For trapped homeowners unable to short sell or refinance their underwater home mortgages there may be a new option on the horizon.
Starting March 1, Fannie Mae and Freddie Mac will let some borrowers with certain hardships who kept up payments as their homes lost value erase their debts by giving up their properties in a so-called deed-in-lieu transaction, which wipes out the shortfall between a property’s value and size of its mortgage. The federal government will offer loan servicers $1,500, up from $275, for every deed-in-lieu completed, and will offer up to $6,000 to second-lien holders to expedite deeds-in-lieu.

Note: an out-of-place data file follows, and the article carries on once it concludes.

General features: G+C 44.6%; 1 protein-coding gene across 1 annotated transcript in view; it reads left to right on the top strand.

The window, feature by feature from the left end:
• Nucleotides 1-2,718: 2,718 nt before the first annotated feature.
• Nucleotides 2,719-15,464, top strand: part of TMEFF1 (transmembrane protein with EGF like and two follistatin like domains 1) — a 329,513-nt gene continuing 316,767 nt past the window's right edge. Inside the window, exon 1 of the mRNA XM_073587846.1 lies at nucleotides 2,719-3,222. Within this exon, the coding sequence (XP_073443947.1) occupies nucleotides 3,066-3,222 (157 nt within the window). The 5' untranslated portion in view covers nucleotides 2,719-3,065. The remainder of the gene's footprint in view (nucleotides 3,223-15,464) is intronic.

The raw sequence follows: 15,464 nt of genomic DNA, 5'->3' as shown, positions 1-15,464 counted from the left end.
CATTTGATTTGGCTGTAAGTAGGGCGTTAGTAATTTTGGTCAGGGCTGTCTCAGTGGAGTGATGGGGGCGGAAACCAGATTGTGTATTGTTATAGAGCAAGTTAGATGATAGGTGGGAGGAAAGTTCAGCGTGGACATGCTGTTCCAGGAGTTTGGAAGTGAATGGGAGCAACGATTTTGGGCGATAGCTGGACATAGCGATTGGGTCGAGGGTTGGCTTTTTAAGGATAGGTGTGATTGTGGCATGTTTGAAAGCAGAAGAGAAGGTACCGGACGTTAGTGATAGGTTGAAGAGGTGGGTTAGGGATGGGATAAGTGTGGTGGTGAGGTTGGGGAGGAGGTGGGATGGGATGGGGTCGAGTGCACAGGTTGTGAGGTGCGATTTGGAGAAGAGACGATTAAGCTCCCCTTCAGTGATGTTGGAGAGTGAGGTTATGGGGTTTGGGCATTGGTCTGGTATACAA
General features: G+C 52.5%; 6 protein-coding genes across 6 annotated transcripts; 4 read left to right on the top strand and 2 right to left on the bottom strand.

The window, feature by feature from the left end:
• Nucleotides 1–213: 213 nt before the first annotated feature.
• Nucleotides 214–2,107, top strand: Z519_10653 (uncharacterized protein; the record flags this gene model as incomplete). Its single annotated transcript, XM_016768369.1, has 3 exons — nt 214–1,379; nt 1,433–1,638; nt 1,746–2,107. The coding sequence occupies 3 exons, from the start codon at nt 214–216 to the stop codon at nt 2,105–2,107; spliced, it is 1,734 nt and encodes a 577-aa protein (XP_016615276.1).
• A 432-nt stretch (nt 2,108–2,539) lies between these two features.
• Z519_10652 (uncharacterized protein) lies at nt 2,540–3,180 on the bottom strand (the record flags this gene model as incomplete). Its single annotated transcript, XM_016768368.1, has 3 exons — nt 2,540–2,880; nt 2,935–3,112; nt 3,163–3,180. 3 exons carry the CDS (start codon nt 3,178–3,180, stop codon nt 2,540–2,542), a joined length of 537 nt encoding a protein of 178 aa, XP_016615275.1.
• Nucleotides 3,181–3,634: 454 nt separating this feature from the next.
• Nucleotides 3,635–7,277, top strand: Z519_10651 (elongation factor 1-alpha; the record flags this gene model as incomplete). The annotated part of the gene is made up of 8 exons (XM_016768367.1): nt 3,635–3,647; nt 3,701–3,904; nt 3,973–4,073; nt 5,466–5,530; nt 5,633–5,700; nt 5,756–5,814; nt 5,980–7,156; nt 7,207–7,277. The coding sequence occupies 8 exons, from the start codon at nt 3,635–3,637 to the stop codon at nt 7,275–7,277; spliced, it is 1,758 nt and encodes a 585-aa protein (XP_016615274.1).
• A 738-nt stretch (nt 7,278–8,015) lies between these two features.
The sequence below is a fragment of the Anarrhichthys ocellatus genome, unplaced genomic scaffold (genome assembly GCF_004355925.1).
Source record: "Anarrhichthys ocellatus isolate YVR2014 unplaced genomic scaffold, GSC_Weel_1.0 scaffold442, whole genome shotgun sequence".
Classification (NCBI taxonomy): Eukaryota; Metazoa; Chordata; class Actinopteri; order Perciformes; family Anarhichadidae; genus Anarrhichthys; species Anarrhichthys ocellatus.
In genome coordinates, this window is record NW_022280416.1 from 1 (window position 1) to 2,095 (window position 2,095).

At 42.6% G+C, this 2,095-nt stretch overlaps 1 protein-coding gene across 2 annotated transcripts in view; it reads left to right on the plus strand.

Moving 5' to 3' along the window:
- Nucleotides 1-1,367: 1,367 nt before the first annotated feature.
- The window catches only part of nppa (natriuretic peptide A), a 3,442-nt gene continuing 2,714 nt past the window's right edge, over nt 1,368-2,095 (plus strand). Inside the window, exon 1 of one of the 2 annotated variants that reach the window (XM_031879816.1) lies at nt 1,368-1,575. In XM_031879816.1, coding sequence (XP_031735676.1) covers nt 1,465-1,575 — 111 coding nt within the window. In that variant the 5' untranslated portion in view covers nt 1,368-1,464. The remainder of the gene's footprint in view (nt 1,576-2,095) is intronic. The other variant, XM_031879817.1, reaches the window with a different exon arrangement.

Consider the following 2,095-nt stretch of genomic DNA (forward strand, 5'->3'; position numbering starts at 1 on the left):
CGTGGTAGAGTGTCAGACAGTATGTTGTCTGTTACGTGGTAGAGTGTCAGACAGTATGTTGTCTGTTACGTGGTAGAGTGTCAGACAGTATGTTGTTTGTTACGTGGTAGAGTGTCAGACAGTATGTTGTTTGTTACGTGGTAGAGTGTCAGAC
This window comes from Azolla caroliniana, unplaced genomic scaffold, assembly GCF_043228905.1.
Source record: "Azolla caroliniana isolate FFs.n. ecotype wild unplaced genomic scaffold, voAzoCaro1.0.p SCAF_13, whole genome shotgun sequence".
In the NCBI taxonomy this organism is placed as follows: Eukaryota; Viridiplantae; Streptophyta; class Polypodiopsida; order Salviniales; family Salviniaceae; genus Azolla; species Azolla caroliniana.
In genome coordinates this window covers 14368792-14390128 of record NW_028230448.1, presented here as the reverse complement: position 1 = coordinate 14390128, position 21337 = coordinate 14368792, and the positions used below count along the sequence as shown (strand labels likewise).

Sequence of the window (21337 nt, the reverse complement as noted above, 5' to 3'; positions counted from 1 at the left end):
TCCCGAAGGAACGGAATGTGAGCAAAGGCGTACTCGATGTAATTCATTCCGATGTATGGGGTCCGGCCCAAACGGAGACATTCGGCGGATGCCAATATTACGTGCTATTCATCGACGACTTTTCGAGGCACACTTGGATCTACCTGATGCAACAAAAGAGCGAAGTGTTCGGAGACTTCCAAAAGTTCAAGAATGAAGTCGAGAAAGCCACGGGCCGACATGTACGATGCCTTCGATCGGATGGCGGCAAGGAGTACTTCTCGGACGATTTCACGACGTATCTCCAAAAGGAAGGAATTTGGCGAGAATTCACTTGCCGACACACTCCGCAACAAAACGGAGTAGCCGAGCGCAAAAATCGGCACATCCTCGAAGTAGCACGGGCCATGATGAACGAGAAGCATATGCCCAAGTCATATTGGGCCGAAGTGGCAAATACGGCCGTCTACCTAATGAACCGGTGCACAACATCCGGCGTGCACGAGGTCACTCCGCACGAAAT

To qualify for the program, borrowers must have a 55 percent debt-to-income ratio, meaning 55 percent of their monthly gross income goes to paying debt. Moreover, homeowners have to document a hardship, such as illness, unemployment, reduced income or divorce for Fannie and Freddie to consider the deal. For a deed-in- lieu transactions, servicers must confirm the property is being left in good condition. Borrowers have to fill out a five-page form to participate in the new deed-in-lieu program.
There are 10.9 million underwater properties, worth much less than the mortgages on them, according to RealtyTrac. The deed-in-lieu transactions, which require homeowners to leave properties in good condition, preserve the value of homes by preventing owners from abandoning them.
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